Prime Minister Narendra Modi’s ongoing four nation tour to Africa — Mozambique, South Africa, Tanzania and Kenya — comes at a time when Africa is changing fast, with this change auguring well for India-Africa relations.

In South Africa, an aspirational middle class is, by reliable accounts, splurging in malls and global coffee chain outlets. Mozambique is the latest market where the Made-in-India hatchback Renault Kwid has just gone on sale.

In Tanzania, the mobile phone sector is one of the most sophisticated in Africa, not to forget Kenya, where growth of digital banking has ushered in next generation ATMs to help make bill payments and reduce wastage of time at long queues.

An important sojourn Modi’s visit is significant from two perspectives.

First, it is a build-up of the momentum struck during the India-Africa Forum in October last year, which was the largest gathering of pan African leaders in India.

The second factor is the growing importance of India and Africa to each other economically and strategically. India has been a strong partner in Africa’s growth story, underlined by progress, potential, profitability and expanding footprints of Indian industry. Africa’s is an emerging force with the continent’s collective GDP expected to touch $3.6 trillion by 2020, up from $2.1 trillion in 2011 and a burgeoning market projected to expand to $1.4 trillion by 2020, from $860 billion in 2008.

Africa is key to India’s economic and maritime interests in the Indian Ocean region. The Prime Minister’s emphasis on the “blue economy initiative” which aims to build on maritime trade links between India and the countries situated along the Indian Ocean is significant. With South Africa, Kenya and Mozambique among these, is important for India to establish deeper links with Africa so as not to get crowded out by other Asian giants.

More to gain Even as a vibrant India and a resurgent Africa bond over economic and strategic complimentarities, industry would like to see a more robust partnership in trade and investment.

Industry believes that manufacturing has tremendous potential. Africa’s automotive sector is growing on the back of rapid urbanisation, a growing consumer base with rising disposable income and a huge regional market. It needs investments for creating infrastructure in ports, roads and railways, and training programmes to build a skilled labour force. These are incentives Indian auto manufacturers need to tap. India’s capability in high value-added production and manufacturing along with African products and technology would help in developing a mutually rewarding long-term partnership. Our expertise and human resources in building roads, airports, ports, railways, economic zones and industrial corridors should be shared.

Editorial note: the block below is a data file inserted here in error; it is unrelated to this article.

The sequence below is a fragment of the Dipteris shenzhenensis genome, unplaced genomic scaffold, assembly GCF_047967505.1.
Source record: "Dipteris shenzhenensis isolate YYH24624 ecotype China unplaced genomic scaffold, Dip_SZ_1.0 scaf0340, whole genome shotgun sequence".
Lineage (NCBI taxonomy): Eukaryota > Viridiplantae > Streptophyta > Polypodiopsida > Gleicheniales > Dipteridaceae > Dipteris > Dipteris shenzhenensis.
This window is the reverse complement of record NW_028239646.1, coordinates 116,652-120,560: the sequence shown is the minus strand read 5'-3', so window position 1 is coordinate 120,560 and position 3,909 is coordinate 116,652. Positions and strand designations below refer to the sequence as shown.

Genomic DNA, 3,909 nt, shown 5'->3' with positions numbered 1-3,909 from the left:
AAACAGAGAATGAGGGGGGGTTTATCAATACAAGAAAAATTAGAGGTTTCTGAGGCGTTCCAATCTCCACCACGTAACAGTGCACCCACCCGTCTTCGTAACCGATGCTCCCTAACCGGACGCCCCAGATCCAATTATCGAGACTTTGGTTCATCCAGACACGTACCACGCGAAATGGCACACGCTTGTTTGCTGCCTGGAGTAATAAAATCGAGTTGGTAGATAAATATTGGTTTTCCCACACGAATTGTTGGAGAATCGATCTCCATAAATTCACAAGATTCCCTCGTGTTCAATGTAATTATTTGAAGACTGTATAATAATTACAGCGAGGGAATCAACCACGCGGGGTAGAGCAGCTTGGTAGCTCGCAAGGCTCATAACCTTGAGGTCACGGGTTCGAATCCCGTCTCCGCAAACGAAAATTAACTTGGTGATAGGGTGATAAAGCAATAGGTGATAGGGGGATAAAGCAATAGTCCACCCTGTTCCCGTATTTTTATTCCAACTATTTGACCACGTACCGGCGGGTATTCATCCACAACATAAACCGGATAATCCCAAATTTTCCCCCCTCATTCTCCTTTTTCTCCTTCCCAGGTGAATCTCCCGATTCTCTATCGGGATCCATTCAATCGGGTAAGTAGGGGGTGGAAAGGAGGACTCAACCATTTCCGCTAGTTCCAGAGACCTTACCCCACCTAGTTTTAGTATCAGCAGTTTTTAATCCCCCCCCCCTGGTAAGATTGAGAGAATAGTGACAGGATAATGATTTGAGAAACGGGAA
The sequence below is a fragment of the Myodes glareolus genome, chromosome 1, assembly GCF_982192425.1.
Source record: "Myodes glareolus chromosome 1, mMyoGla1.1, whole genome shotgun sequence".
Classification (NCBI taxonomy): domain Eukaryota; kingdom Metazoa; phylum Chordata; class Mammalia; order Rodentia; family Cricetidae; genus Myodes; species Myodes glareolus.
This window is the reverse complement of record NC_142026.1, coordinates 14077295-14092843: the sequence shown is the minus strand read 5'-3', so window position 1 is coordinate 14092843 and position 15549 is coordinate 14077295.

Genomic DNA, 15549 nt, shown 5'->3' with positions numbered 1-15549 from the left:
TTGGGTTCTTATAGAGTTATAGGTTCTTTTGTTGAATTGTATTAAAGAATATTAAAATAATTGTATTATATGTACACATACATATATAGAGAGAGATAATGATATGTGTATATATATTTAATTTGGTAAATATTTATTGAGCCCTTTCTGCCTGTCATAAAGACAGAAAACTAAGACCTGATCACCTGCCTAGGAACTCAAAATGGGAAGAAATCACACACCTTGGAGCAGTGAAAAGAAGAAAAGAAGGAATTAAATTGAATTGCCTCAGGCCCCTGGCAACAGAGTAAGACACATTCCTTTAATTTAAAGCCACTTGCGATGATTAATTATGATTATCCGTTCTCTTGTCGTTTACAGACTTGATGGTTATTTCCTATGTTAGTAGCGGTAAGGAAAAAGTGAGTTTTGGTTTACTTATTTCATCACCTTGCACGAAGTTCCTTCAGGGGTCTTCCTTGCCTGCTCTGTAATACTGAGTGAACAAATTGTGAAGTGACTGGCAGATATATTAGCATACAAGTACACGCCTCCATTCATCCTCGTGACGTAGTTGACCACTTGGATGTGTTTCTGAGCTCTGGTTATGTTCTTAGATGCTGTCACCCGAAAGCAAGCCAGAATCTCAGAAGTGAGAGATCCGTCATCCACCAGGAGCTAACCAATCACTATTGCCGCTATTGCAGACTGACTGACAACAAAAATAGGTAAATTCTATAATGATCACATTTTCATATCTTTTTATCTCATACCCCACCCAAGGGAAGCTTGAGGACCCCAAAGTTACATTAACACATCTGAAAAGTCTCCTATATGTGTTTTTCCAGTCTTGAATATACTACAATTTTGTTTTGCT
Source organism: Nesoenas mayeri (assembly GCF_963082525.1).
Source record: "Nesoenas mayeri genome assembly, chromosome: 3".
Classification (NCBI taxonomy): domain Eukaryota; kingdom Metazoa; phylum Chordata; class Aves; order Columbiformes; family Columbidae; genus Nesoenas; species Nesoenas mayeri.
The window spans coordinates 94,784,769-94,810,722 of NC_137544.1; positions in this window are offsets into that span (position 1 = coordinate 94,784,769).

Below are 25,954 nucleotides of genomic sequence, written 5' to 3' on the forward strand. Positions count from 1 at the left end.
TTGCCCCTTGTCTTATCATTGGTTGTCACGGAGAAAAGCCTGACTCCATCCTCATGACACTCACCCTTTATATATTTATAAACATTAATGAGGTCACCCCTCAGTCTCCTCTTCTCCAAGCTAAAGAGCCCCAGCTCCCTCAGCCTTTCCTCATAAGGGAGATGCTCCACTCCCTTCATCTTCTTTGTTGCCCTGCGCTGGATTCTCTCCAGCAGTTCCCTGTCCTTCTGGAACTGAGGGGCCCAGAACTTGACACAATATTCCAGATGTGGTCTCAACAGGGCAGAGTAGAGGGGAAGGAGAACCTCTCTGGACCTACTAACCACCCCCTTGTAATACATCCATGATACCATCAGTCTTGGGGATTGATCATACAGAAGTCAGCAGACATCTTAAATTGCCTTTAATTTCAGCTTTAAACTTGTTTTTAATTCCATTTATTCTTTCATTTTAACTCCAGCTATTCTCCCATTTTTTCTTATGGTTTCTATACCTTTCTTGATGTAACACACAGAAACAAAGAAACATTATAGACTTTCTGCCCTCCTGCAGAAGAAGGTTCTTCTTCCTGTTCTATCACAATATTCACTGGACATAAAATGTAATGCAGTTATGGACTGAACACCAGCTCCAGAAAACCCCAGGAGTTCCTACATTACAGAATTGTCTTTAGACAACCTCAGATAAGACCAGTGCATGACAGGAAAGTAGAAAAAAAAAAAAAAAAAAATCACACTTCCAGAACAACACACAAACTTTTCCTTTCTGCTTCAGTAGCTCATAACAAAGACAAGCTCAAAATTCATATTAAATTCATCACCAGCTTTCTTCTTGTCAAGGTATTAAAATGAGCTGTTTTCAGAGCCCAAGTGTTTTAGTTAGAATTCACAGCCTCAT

Farming and IT India must not overlook the prospects of commercialisation of Indian innovation and technology in Africa. For instance, a unique opportunity lies in Africa’s agriculture sector which suffers from low productivity, limited use of technology, lack of high yielding varieties of crops and good quality seeds. This opens a window for Indian entrepreneurs in high social impact sectors including agriculture, information and communication technology, pharmaceuticals, energy and healthcare.

There is a growing interest among Indian entrepreneurs to invest in Africa in diverse sectors including mining. A natural and lucrative partnership between India and Africa is waiting to happen in renewable energy. India has set a target of adding 175 Gigawatts of capacity in the next seven years and East Africa is witnessing significant advancements as well. Indian solar energy firms can partner with African banks to advance low-interest loans for purchase of equipment — solar panels, and solar-powered water heaters, lamps and TVs — and then invest in facilities to manufacture solar equipment. There are gains on both sides.

Further, opportunities are abundant in agriculture and agro-processing as well.

India can also unleash massive possibilities in digital penetration in the continent. The Digital India initiative can be useful as Africa steps up its IT spend on e-government solutions, new banking platforms, security to information management. Indian industry has technical expertise in these areas as well as in setting up low cost IT parks which could be an asset to Africa’s nascent IT sector.

It is obvious the possibilities in relationship building are infinite. All we have to do is to push the boundaries.

 The writer is President of FICCI